ReplyReply
  4. Hello again in 2014 to all the SBR supporters. Hope you all had a splendid festive season and that 2014 will be a great SBR year. I hope the comments will be in true SBR spirit and that we can appreciate the art of SBR without being negative towads each other. Some teams will do better ,some worse, but each coach and boy will strive to give their best as I dont think anyone plays this game to lose!..So support your team through the bad times as well as the good in the same manner and all should be well!

    ReplyReply
  5. @kcob: I believe the quickest 40m times for rugby players is set between 16 – 18. After that they become to bulky, hence the relative slow Springbok times ( 5.25)
    If I remember correctly 3 boys ran faster than 5 sec. at the 2012 u/16 SA High Performance camp, with Llewellyn Hein from, Free State, quickest with 4.66. The Valke fullback, Martin van Wyk did a 4.93 if I remember correctly.
    These were all electronic times, which is on average about 2/10’s slower than hand times, wich means a good hand time would be around 4.7 – 4.8.
    However, this is not going to bring you any closer to Craven week selection.

    ReplyReply
  6. After a very hot day- boys crashed after another intensive day on Stott. It all gets going again on Tuesday at the high performance centre. Size is going to be a problem so technique and pace going to be the key this year for Kearsney.

    ReplyReply
  7. @kcob: Wow, that is interesting. Jaco is quick, but never knew he was that quick. Certainly should be on the flank then instead of at 8. I think Glenwood will play Staples at 8 then and Jaco flank. Kearsney may surprise a few this year if prepared properly and playing as a team, similar to Michaelhouse in 2012……who knows. Yes, also looking forward to a great 2014 year. I will be up in Durbs on the 15th of March for what is set to be the biggest Durban derby of the year, let’s hope it’s played in the right spirit. When is KERF this year?

    ReplyReply
  8. @Grasshopper: Um, GH; interesting stats at the KZN Squad Training was Jaco Coetzee was quickest in whole squad. Not all kids were in boots though on grass track. He’s quick that kid; and size to boot. I hope his injuries abate as I think he could be a star this year. Morne is quick too; third I think.

    I think KZN u18 could be very quick, intelligent team this year; but again will lack proper size all round to match the Bulls and others. I hope Grant Bell and Barend and the guy from St Charles play super-dooper smart rugby this year. Jake white showed this in the Brumbies.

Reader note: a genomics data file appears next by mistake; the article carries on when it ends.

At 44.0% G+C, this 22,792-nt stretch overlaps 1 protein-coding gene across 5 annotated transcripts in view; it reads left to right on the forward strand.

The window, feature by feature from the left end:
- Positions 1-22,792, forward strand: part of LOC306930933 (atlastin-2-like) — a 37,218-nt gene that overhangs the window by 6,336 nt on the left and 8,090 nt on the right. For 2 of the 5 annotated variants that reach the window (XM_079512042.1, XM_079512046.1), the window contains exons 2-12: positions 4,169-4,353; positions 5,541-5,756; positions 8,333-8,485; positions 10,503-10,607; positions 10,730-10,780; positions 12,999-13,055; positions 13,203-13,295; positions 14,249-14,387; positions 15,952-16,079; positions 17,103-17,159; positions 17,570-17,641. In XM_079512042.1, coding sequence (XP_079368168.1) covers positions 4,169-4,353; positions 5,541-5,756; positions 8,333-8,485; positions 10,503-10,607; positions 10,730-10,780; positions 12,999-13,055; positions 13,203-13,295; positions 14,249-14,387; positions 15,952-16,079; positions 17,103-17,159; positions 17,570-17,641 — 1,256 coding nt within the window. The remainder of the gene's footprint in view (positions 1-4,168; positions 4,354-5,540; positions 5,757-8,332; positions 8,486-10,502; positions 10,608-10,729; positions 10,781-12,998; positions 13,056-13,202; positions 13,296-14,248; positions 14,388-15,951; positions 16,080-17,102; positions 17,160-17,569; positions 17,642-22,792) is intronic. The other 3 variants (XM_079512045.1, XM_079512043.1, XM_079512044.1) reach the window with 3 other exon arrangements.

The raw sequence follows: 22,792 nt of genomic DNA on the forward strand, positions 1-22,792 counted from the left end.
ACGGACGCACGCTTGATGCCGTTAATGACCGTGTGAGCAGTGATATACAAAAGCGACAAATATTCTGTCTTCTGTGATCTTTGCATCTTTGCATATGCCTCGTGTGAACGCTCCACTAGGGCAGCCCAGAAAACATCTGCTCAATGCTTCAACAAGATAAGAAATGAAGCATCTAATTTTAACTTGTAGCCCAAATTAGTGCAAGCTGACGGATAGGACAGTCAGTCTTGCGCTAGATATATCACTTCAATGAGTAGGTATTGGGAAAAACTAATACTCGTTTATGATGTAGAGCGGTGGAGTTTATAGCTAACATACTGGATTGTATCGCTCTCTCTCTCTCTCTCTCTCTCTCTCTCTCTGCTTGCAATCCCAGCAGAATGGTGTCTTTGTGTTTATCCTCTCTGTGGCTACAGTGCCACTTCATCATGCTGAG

Looking forward to some good SBR. Hope everyone here is less critical of the boys and schools and is more supportive of all the kids and match ups.

    Some posts and banter last year was not cool to say the least.

    ReplyReply
  9. @Woltrui: Ouetehuis is weer oop na die vakansie. Twee nuwe nursies bygekom. Lyk my die jaar gaan opwindend wees. Hoe lyk die dinge daar by Affies? Weet jy hoe 1ste span moontlik gaan lyk.

    ReplyReply
  10. @Djou: Much harder to get 200 boys to pass than 400 “learners”. And that is not stats that’s fact.

    ReplyReply
  11. @Buffel: Impressive! I wonder what Spam Ncgobo, Morne Joubert and Chris Bredell can do….all very quick…

    ReplyReply
  12. testing at Kearsney yesterday-most of the squad were around the 5.35,Some dipping under the 5.30 mark for 40m. T.Tedder 5 sec dead. Hall 5.18. All boys looking great and really pumped for the season ahead. Spoke to the boys last night and they said that they are looking forward to today’s action . Less than 2 months away-Tour to Vryheid . Extensions to the Basil Medway stand are well on track for the KERF and will add a few 100 bums on seats under cover. Northwood then the big local Derby-Westville. Roll on SBR.

    ReplyReply
  13. @kcob: yeah, my best at 18 was 6secs for 40m and I was a flank. You doing some coaching or training?

    ReplyReply
  14. @Tjoppa: I am not desperate neither illiterate, but stats are my game and I know what to believe and what not. And some government stats can be believed. It might surprise you, but big data stats all over the world are estimations, not just in SA. It is only in physics and other natural sciences where you can find precise stats.

    ReplyReply
  15. @Woltrui: So you now want to bicker about number 1 in academics. Read the criteria above. It is not just about the number of learners.
    That said, it is much harder getting 400 learners to pass than 200. Nevertheless, there are also category winners. Affies Girls won the category for most learners qualifying for further studies – I think some 95% of them qualified. This is a magnificent achievement.
    So congratulations to everyone that passed and to their teachers – now the real life starts.
    But still Wollas, why do you congratulate me on Garsfontein’s performance? I had absolutely nothing to do with their performance, I am not even remotely close to them.

    ReplyReply
  16. Anyone know of what a good 40m speed test for Craven is? Any comparisons for me? 5s dead, how does that stack up?

    ReplyReply
  17. @Woltrui: yeah, KES 246 all out, lost Roelofson early and did well to fight back. Phelekhuwayo was playing but weirdly not bowling, not sure why. His bowling was missed. Glenwood on 183/7 fighting hard. KES were 187/7 at one point. Game ended now in a draw, probably fair reflection.

    ReplyReply